Emerging Scholar Workshops on Society and Astrobiology, CTI Princeton

Super excited about being in Princeton and taking part in the Questing for Life: Emerging Scholar Workshops on the Societal Implications of Astrobiology at the Center of Theological Inquiry, CTI.

Supported by a grant from the NASA Astrobiology Program and the Templeton Foundation, the 2016/2017 Center’s Inquiry on the Societal Implications of Astrobiology aims to engage the humanities, social sciences, philosophy, and theology with current science exploring the origins and extent of life in the universe.

The workshop Questing for Life: Emerging Scholar Workshops on the Societal Implications of Astrobiology (June 13-16, 2017) focuses on the joint contributions of the sciences and humanities.

More information about the event was published in the Fresh Thinking Magazine: Issue 1 (2018)

About the workshop

Astrobiology is the quest to understand the potential of the universe to harbor life beyond Earth. Societal understanding of life on Earth has always developed in dialogue with scientific investigations of its origin and evolution. Today, the science of astrobiology extends these investigations to include the possibility of life in the universe. As astrobiology develops and its discoveries become more widely known, scholars in the humanities and social sciences will have new opportunities to interpret the significance of these discoveries and deepen our understanding of life itself. These research workshops offer one such opportunity. Questing for Life is for emerging scholars who are open to this new angle of vision on perennial questions. Sample topics include the use of narratives in understanding life in space; historical studies of first encounters with other cultures and natural life on Earth; how literature and the arts shape expectations of life; ethical, philosophical, and theological implications of the quest; conceptual questions in defining life; theoretical problems in identifying life; the legal, environmental, political, and commercial issues in planetary protection; and the impact of astrobiology on views of nature for indigenous and world religions. CTI aims to foster a community of discussion that crosses traditional boundaries.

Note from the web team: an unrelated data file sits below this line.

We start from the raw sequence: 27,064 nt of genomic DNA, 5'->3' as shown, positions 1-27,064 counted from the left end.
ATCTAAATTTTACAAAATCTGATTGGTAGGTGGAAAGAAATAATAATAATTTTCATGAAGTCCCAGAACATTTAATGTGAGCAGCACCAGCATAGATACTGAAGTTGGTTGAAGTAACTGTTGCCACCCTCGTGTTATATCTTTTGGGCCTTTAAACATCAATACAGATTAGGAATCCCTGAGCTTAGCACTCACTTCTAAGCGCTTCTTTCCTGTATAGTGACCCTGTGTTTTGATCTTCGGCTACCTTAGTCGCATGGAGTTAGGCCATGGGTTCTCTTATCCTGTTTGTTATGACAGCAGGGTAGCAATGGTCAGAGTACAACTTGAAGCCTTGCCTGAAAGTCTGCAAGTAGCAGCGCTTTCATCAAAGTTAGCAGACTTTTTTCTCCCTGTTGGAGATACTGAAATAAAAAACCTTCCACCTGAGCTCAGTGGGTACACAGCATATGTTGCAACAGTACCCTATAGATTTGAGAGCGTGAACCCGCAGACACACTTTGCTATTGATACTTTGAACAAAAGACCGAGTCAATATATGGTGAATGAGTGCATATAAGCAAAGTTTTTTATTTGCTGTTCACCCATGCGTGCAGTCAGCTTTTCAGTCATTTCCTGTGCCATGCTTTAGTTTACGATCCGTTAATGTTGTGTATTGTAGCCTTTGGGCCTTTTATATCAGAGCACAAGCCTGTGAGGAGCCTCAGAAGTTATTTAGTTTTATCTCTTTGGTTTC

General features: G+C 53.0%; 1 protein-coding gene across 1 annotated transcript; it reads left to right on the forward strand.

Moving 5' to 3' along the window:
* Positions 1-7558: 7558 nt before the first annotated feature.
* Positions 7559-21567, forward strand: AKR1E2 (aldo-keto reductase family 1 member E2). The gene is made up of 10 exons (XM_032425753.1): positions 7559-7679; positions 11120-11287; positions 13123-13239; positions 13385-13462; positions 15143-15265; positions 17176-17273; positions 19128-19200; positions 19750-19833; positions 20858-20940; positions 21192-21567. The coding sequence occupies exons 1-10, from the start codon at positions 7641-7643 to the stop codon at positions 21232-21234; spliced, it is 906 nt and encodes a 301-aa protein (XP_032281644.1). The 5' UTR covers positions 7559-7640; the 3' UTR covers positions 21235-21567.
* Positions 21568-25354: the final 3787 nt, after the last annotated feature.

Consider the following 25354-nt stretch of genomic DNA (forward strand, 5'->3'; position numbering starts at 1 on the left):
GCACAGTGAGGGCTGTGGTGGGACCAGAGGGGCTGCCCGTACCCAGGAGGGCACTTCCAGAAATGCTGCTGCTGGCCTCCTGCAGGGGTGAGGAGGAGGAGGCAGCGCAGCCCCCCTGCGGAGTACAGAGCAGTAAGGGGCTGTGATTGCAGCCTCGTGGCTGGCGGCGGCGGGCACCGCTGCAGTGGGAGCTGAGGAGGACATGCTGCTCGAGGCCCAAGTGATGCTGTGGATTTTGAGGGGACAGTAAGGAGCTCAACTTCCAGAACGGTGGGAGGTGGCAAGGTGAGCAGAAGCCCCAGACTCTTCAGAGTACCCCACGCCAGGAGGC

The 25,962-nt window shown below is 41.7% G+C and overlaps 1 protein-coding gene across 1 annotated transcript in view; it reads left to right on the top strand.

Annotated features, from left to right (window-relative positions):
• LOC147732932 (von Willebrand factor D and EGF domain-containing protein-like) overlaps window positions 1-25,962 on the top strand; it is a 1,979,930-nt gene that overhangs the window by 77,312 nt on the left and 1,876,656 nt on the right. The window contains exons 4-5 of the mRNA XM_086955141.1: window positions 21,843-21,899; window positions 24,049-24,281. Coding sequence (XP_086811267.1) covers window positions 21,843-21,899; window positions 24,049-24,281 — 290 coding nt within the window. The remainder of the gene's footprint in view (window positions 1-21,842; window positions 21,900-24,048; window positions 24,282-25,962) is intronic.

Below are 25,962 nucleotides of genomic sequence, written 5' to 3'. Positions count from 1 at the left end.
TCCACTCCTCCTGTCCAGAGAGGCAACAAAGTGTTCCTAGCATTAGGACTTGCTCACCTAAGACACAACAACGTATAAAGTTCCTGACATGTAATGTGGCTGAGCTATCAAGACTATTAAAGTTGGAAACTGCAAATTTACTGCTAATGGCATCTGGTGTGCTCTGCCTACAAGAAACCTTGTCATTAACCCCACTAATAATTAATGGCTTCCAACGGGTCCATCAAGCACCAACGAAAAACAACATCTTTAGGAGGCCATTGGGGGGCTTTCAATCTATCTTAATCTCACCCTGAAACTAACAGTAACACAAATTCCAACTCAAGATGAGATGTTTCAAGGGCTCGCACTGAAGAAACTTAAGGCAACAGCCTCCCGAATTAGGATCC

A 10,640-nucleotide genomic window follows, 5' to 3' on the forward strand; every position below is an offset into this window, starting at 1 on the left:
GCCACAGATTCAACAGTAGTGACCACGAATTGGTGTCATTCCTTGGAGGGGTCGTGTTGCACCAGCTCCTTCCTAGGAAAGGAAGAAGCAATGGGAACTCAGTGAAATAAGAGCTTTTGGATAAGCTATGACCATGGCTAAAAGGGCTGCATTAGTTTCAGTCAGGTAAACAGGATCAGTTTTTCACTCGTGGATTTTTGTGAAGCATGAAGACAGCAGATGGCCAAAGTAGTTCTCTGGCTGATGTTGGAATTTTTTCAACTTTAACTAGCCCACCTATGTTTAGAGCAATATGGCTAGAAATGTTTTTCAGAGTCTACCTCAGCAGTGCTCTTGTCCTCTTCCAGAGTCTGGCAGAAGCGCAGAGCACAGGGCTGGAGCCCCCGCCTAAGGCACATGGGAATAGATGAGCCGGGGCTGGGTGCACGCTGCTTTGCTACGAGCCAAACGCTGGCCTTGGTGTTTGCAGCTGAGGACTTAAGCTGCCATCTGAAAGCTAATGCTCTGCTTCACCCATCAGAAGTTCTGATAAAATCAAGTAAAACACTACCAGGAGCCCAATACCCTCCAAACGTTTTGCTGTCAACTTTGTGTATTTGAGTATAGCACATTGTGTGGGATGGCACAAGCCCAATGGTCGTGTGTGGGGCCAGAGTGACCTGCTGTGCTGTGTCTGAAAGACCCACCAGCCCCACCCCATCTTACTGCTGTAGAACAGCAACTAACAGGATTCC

Klara’s Undergraduate Dissertation

Albína Dratvová: Life and Work – In Search of the Lost Cosmos is now available to download (PDF, Czech version).

My final year undergraduate project submitted in partial fulfillment of the requirements for the Bachelor’s degree (Bc. of Liberal Arts and Humanities) to Charles Faculty of Humanities, University in Prague, 2005. The thesis ‘Albína Dratvová: Life and Work – In Search of the Lost Cosmos’ was supervised by PhDr. Lubica Gabriskova, CSc.

The two year research project into history of science, science and society, philosophy of science, biography and bibliography of Czech philosopher Dr Dratvova involved extensive study of archival data in the Czech Academy of Sciences in Prague.
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The dissertation was later partially used as an introduction to a co-edited reprint of the actual diary entitled 'Albina Dratvova: Scientific Diary 1921-1961'. The book was edited by Klara Anna Capova, Libuse Heczkova, and Zuzana Lestinova and published in Prague by Academia in 2008.

Free preview and abstract is available from Academia Publishing (Czech only). For more information please see World Catalogue website. The book is available from the Library of Congress, Princeton University Library, British Library and National Library of the Czech Republic.

ISBN: 9788020016966 8020016961

CLNR Report on Electrical Vehicle Users

This report describes the CLNR (Customer-Led Network Revolution) trial which examined electric vehicles usage patterns and expected network loading in the event of large-scale take-up of electric vehicles.

The trial involved domestic customers who owned an electric vehicle and had access to a home charger, analysis being carried out by Durham University’s CLNR project engineering and social science teams. Observations are based on a semi-qualitative analysis of EV dataset collated from online survey, face to face interviews with householders enrolled in the CLNR project, and power monitoring data collected from households and electric vehicle (EV) chargers.

This CLNR project output is the largest socio-technical study of domestic EV charging in the UK.